BREAKING: Obama Wins Nobel Peace Prize

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BLOOMBERG: U.S. President Barack Obama was awarded the Nobel Peace Prize for “his extraordinary efforts to strengthen international diplomacy and cooperation between peoples,” the Nobel Committee said in Oslo today. Obama, 48, last year was elected the first black U.S. president on a platform of extracting the U.S. from the Iraq war while increasing focus on an eight-year conflict in Afghanistan. Obama is the third sitting U.S. President to be awarded the prize, following Theodore Roosevelt in 1906 and Woodrow Wilson in 1919. Former U.S. President Jimmy Carter won in 2002. MORE

greenwald_art.thumbnail.gifGLENN GREENWALD: As critical as I’ve been of the Obama presidency regarding civil liberties and Terrorism, foreign affairs is actually one area where he’s shown genuine potential for some constructive “change” and has, on occasion, merited real praise for taking steps in the general “peace” direction which this Prize is meant to honor.  Obama has changed the tone America uses to speak to the world generally and the Muslim world specifically.  His speech in Cairo, his first-week interview on al-Arabiya, and the extraordinarily conciliatory holiday video he sent to Iran are all substantial illustrations of that.  His willingness to sit down and negotiate with Iran — rather than threaten and berate them — has already produced tangible results.  He has at least preliminarily broken from Bush’s full-scale subservience to Israel and has applied steadfast pressure on the Israelis to cease settlement activities, even though it’s subjected him to the sorts of domestic political risks and vicious smears that have made prior Presidents afraid to do so.  His decision to use his first full day in office to issue Executive Orders to close Guantanamo, ostensibly ban torture, and bar CIA black sites was an important symbol offered to the world (even though it’s been followed by actions that make those commitments little more than empty symbols).  He refused to reflexively support the right-wing, civil-liberty-crushing coup leaders in Honduras merely because they were “pro-American” and “anti-Chavez,” thus siding with the vast bulk of Latin America’s governments — a move George Bush, or John McCain, never would have made.  And as a result of all of that, the U.S. — in a worldwide survey released just this week — rose from seventh to first on the list of “most admired countries.” MORE

 

HUFFPO:  And so, in the immediate aftermath, the meme had already been established — seconded by the usual purveyors of conventional wisdom — that the Nobel Prize was more burden than benefit for the White haterade_1.jpgHouse. The conclusion: the president needed to turn the prize down. “I predict right now that he will find a way to basically turn it down,” Time Magazine‘s Mark Halperin told MSNBC’s Morning Joe. “I think he is going to say, I share this with the world or whatever. I don’t think he’ll embrace this. Because there is no upside.” “The damage is done,” added Mika Brzezinski shortly thereafter. MORE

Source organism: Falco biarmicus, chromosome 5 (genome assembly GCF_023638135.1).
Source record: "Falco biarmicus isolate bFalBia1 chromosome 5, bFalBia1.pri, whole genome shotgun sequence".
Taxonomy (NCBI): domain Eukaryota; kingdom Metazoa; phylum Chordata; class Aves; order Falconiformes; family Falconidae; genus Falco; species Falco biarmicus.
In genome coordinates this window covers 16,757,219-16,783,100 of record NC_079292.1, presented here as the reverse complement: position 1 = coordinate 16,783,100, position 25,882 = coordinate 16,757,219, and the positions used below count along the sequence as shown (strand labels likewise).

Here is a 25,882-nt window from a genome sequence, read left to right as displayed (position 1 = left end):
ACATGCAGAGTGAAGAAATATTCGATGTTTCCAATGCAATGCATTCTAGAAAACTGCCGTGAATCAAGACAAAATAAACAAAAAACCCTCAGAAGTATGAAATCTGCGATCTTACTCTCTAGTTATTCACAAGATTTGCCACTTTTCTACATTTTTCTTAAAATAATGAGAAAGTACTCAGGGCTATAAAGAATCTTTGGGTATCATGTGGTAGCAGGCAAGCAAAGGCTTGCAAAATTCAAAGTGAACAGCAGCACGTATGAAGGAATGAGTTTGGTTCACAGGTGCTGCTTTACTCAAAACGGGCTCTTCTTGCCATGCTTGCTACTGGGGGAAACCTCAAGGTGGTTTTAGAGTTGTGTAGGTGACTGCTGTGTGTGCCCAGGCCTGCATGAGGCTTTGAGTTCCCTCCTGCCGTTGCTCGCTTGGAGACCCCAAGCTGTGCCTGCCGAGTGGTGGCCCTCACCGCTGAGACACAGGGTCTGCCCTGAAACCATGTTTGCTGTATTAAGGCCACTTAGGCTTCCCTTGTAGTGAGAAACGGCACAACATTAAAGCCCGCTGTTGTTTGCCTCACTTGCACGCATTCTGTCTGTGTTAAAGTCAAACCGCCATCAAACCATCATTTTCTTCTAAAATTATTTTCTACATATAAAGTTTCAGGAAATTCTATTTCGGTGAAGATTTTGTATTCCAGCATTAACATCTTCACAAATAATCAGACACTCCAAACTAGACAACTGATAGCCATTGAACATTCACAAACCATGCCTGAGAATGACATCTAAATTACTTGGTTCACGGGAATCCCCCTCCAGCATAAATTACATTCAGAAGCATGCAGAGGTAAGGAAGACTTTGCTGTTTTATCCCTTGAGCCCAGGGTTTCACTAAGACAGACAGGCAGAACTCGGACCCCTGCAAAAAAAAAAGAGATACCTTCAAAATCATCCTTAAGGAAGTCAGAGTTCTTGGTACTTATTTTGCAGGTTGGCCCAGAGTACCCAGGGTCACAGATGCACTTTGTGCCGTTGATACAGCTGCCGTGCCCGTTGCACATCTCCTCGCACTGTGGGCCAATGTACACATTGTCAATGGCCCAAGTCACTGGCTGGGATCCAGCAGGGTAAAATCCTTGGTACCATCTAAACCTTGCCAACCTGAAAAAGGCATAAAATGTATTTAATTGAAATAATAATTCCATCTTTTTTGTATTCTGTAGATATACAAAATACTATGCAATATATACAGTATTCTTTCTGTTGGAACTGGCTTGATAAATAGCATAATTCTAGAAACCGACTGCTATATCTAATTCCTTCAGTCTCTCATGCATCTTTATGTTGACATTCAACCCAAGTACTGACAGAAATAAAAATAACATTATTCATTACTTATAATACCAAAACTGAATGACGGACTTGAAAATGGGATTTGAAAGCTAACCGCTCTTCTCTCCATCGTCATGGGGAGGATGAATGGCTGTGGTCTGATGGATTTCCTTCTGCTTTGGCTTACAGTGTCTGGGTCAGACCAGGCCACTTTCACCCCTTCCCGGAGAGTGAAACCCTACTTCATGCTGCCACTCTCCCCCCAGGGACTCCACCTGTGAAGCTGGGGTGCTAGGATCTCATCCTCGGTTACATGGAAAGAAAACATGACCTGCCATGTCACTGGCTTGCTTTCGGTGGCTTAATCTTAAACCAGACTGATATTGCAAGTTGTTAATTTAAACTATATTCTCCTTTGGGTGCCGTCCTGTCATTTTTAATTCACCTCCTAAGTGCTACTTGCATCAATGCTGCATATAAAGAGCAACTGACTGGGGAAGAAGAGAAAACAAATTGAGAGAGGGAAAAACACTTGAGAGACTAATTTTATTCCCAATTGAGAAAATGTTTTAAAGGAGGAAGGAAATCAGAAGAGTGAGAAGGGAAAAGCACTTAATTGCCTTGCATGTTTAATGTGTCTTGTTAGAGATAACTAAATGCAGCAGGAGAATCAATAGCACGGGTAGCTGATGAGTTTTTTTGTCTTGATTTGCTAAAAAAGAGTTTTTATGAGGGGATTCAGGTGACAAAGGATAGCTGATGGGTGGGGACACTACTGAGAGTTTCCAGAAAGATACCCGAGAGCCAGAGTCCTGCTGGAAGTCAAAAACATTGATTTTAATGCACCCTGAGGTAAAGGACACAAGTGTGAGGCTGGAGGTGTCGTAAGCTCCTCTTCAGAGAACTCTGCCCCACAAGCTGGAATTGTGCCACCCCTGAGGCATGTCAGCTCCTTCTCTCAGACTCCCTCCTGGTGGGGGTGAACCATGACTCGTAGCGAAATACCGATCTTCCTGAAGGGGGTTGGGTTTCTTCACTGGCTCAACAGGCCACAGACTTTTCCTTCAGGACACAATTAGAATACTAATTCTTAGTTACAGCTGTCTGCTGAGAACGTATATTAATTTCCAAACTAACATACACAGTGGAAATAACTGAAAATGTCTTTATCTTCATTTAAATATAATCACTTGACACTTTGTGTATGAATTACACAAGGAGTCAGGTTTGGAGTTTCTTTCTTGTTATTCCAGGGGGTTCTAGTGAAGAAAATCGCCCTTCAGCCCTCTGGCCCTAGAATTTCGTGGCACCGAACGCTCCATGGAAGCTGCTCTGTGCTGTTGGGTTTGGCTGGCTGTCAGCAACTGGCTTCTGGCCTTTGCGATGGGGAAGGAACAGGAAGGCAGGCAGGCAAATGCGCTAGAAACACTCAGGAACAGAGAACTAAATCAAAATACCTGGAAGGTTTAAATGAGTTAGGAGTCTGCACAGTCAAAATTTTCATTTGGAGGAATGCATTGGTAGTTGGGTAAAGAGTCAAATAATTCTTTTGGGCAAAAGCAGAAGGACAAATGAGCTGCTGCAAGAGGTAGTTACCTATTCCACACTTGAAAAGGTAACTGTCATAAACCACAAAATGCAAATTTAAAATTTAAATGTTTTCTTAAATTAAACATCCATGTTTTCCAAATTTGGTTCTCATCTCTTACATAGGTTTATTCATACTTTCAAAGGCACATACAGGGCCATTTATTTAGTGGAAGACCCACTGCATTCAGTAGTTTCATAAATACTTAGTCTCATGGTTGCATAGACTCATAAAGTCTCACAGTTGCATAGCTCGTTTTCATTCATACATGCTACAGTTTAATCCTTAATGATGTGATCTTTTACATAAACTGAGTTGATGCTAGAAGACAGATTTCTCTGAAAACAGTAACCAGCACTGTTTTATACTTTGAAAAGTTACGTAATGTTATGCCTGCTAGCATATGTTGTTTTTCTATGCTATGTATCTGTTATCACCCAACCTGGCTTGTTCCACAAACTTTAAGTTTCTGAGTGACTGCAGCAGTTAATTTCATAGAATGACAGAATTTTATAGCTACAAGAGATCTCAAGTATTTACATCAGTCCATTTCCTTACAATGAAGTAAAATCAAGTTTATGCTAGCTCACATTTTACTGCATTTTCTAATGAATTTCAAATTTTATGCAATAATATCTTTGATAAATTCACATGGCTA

RED STATE: I did not realize the Nobel Peace Prize had an affirmative action quota for it, but that is the only thing I can think of for this news.

DNC: “The Republican Party has thrown in its lot with the terrorists — the Taliban and Hamas this morning — in criticizing the President for receiving the Nobel Peace prize,” wrote DNC Communications Director Brad Woodhouse. “Republicans cheered when America failed to land the Olympics and now they are criticizing the President of the United States for receiving the Nobel Peace prize — an award he did not seek but that is nonetheless an honor in which every American can take great pride — unless of course you are the Republican Party. The 2009 version of the Republican Party has no boundaries, has no shame and has proved that they will put politics above patriotism at every turn. It’s no wonder only 20 percent of Americans admit to being Republicans anymore – it’s an embarrassing label to claim.” MORE

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Barack_ObamaCROPPED.1_1.jpgOBAMA: jonathan — This morning, Michelle and I awoke to some surprising and humbling news. At 6 a.m., we received word that I’d been awarded the Nobel Peace Prize for 2009. To be honest, I do not feel that I deserve to be in the company of so many of the transformative figures who’ve been honored by this prize — men and women who’ve inspired me and inspired the entire world through their courageous pursuit of peace. But I also know that throughout history the Nobel Peace Prize has not just been used to honor specific achievement; it’s also been used as a means to give momentum to a set of causes. That is why I’ve said that I will accept this award as a call to action, a call for all nations and all peoples to confront the common challenges of the 21st century. These challenges won’t all be met during my presidency, or even my lifetime. But I know these challenges can be met so long as it’s recognized that they will not be met by one person or one nation alone. This award — and the call to action that comes with it — does not belong simply to me or my administration; it belongs to all people around the world who have fought for justice and for peace. And most of all, it belongs to you, the men and women of America, who have dared to hope and have worked so hard to make our world a little better. So today we humbly recommit to the important work that we’ve begun together. I’m grateful that you’ve stood with me thus far, and I’m honored to continue our vital work in the years to come. Thank you, President Barack Obama

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